Planetesimal Formation in the Warm, Inner Disk: Experiments with Tempered Dust

1Caroline de Beule, 1,2Joachim Landers, 1,2Soma Salamon, 1,2Heiko Wende, 1Gerhard Wurm
The Astrophysical Journal 837, 59 Link to Article []
1Faculty of Physics, University of Duisburg-Essen, Lotharstr. 1, D-47057 Duisburg, Germany
2Center for Nanointegration Duisburg-Essen (CENIDE), University of Duisburg-Essen, Carl-Benz-Str. 199, D-47057 Duisburg, Germany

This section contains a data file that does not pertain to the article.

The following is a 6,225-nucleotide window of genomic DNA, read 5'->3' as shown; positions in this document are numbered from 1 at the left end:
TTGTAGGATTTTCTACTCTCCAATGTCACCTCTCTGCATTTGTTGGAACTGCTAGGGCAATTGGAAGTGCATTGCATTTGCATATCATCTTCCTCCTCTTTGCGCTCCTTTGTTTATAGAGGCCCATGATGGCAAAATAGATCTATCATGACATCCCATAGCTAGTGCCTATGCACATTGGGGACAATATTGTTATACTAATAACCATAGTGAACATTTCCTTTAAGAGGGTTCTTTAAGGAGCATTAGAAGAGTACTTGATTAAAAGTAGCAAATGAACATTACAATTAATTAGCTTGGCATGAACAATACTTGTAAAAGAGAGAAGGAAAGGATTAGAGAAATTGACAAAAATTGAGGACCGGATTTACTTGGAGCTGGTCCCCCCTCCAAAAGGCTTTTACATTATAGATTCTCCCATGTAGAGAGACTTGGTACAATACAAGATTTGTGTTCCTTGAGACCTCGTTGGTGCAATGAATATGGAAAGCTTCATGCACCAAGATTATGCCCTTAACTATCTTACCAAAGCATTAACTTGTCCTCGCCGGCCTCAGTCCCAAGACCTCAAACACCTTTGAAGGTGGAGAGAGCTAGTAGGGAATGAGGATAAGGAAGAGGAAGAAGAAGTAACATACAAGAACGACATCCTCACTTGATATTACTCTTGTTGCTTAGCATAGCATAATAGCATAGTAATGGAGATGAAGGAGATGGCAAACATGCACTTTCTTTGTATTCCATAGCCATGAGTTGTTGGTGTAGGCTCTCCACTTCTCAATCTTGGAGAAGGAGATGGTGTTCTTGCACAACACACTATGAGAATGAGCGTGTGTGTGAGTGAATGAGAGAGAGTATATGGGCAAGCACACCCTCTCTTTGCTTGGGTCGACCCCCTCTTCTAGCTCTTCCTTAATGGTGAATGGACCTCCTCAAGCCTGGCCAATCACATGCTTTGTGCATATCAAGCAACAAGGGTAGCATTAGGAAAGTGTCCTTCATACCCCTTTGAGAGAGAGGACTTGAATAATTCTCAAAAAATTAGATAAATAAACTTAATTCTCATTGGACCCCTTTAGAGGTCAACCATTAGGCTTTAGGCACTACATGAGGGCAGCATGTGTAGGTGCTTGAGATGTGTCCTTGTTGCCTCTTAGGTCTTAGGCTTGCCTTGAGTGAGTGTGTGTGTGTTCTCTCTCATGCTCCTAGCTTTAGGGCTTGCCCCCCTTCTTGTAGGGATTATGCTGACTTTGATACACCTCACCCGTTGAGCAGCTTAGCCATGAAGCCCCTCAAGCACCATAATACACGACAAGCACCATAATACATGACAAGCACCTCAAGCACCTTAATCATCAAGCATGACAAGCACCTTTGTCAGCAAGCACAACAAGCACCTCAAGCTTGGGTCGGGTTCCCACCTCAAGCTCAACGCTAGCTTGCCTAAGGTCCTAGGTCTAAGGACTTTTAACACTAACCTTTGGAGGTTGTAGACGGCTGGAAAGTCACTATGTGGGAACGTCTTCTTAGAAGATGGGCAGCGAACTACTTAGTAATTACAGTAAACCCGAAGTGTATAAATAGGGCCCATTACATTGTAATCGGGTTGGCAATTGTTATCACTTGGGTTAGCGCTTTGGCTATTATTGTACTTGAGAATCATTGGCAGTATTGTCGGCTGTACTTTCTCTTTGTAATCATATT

It is an open question how elevated temperatures in the inner parts of protoplanetary disks influence the formation of planetesimals. We approach this problem here by studying the tensile strength of granular beds with dust samples tempered at different temperatures. We find via laboratory experiments that tempering at increasing temperatures is correlated with an increase in cohesive forces. We studied dust samples of palagonite (JSC Mars-1a) which were tempered for up to 200 hr at temperatures between 600 and 1200 K, and measured the relative tensile strengths of highly porous dust layers once the samples cooled to room temperature. Tempering increases the tensile strength from 800 K upwards. This change is accompanied by mineral transformations, the formation of iron oxide crystallites as analyzed by Mössbauer spectroscopy, changes in the number size distribution, and the morphology of the surface visible as cracks in larger grains. These results suggest a difference in the collisional evolution toward larger bodies with increasing temperature as collisional growth is fundamentally based on cohesion. While high temperatures might also increase sticking (not studied here), compositional evolution will already enhance the cohesion and the possibility of growing larger aggregates on the way toward planetesimals. This might lead to a preferred in situ formation of inner planets and explain the observed presence of dense inner planetary systems.


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